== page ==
Almost 200 French ski resorts now make artificial snow. This production may use an additive called "Snomax", first used in 1984 in Colorado (USA) and imported to France at the end of the 1980s.
The main active ingredient in Snomax is a protein of the cell wall of the bacteria "Pseudomonas syringae", which repositions the water molecules and accelerates their crystallisation. This protein is extracted from bacteria cultures and concentrated in the Snomax product, which is then sterilised by X rays at the end of production.
Today, this additive is used all over Europe (Germany, Austria, Switzerland, France, Italy, Sweden, etc.) and other countries (Canada, New Zealand, U.S.A., etc.). However, the use of additives may be prohibited in some regions of these countries, for example (Bavière, Tyrol, Vorarlberg, etc.).
Beyond the issues concerning the intensive use of water for such applications, questions are regularly raised over the risks associated with such additives for the environment and for health.
On 18 June 2005, Afsset received a solicited request from the Directorate General for Health (DGS), Directorate for the Prevention of Pollution and Risks (DPPR) and the Directorate for Economic Studies and Environmental Evaluation (D4E) to conduct an assessment of the health risks associated with the use of additives in the manufacture of artificial snow.
This solicited request asked for an overall risk assessment to be carried out, particularly for piste users and professionals.
This solicited request was presented to the Committee of Specialised Experts "Assessment of risks associated with air environments" which considered that this subject fell more within the field of water-related risks and therefore outside of its remit. Nevertheless, three experts will take part in the work. The Agency's Scientific Committee recommended that it be submitted to the future "biological agents" CSE of Afsset.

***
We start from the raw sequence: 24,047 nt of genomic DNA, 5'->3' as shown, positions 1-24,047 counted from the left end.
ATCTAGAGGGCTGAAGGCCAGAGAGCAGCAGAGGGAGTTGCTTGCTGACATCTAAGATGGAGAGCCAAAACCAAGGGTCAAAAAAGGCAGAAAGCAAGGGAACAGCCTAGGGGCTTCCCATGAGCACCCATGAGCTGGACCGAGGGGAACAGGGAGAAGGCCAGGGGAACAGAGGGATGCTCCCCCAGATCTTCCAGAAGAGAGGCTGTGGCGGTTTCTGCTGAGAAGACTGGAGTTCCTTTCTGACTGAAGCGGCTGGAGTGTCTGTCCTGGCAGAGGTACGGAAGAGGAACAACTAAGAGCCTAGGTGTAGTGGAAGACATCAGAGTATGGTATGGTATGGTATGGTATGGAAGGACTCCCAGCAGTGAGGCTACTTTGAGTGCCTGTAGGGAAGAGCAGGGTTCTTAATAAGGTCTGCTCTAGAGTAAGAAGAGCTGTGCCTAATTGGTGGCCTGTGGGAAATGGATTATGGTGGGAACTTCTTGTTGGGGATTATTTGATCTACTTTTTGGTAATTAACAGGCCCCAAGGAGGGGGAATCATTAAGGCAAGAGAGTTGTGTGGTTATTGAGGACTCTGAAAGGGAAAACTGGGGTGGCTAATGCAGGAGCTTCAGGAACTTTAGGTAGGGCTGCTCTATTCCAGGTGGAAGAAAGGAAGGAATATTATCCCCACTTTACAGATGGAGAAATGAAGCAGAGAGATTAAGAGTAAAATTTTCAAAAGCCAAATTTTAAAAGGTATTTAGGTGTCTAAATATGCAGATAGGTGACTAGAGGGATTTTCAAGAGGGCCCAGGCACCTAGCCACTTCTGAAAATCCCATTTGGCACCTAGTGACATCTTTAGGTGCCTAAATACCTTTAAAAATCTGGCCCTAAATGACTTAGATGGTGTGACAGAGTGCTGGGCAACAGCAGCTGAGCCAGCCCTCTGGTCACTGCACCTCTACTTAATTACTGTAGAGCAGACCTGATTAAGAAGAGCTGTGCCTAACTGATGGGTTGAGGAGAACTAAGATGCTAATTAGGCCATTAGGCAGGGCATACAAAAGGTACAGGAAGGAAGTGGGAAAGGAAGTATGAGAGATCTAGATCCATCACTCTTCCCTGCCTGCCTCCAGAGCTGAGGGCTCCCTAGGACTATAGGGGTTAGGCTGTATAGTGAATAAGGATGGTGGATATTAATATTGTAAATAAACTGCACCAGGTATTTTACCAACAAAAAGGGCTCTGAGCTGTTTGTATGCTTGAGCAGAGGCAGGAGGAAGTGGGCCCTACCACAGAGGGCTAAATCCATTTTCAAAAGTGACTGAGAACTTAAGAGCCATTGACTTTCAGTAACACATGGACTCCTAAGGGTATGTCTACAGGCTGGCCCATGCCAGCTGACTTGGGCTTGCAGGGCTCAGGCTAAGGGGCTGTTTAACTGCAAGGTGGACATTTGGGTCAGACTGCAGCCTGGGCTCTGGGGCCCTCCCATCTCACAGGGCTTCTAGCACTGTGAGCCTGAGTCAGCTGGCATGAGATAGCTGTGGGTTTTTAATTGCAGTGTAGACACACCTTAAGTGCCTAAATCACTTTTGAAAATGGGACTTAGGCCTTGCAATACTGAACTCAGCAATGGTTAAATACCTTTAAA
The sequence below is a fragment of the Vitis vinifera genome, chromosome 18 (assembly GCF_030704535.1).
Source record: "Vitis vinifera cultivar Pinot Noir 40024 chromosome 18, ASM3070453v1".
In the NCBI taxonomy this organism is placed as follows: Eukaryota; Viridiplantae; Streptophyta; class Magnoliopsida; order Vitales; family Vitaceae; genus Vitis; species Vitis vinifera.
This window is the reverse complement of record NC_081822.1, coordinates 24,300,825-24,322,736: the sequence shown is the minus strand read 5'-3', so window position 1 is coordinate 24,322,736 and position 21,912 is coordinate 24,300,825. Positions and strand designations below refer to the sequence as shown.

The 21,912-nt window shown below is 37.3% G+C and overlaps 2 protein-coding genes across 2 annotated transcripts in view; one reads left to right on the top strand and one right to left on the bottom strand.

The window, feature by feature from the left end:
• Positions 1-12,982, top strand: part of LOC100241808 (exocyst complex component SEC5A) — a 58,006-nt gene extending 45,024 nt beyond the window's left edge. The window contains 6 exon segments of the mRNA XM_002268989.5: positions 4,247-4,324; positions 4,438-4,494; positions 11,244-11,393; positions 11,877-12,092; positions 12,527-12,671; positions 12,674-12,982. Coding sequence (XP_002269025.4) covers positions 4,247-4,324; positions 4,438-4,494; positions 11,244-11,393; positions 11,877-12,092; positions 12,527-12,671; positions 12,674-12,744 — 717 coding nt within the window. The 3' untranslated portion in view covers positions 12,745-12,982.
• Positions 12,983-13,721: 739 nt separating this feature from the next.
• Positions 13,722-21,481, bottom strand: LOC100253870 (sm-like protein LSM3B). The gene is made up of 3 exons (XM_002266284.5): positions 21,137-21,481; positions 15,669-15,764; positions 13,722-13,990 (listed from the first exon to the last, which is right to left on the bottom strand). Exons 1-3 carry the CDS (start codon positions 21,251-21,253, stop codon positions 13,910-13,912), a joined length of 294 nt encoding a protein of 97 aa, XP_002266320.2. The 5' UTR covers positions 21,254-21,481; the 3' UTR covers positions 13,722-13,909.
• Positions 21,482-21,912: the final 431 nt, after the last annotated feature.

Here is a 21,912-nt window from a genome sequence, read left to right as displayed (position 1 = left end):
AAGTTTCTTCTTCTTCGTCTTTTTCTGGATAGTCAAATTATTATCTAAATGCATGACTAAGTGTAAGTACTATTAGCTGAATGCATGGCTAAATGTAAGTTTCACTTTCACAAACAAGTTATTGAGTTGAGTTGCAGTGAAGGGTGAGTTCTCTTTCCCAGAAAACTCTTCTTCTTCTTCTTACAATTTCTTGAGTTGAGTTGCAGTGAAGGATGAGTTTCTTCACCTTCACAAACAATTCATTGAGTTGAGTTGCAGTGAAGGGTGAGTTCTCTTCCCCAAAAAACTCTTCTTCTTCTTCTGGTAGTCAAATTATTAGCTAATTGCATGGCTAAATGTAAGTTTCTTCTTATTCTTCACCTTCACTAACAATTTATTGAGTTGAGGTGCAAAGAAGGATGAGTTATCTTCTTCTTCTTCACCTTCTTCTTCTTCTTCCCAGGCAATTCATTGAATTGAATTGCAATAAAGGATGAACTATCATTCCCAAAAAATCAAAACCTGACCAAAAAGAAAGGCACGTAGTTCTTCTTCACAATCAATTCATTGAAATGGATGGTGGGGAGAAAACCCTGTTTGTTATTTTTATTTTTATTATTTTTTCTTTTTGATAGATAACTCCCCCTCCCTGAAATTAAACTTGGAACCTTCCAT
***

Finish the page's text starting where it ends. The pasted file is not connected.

Pending the creation of such a CSE, the Agency asked Cemagref (October 2005) to review current knowledge and national regulations or recommendations for good practices in other countries besides France. This report will be made available to experts from the CSE "Water-Biological agents" as soon as it has been set up, planned for 2006.
Experts from this future CSE will have to examine exposure and risks for professionals during the production of artificial snow and for the general population during leisure activities. The conclusions of this research should be revealed in early 2007.
The Cemagref report issued in December 2005 concluded that Snomax had no impact on the quality of soils and plant cover. Nevertheless, it did highlight possible health risks that may appear if water of a poor microbiological quality is used to make the artificial snow. This is explained by the fact that using Snomax (bacterial protein) adds nutrients (organic matter) to the micro-organisms that are already present in the water used to make the artificial snow and therefore, the use of artificial snow on pistes may expose professionals, or the general population, to harmful germs.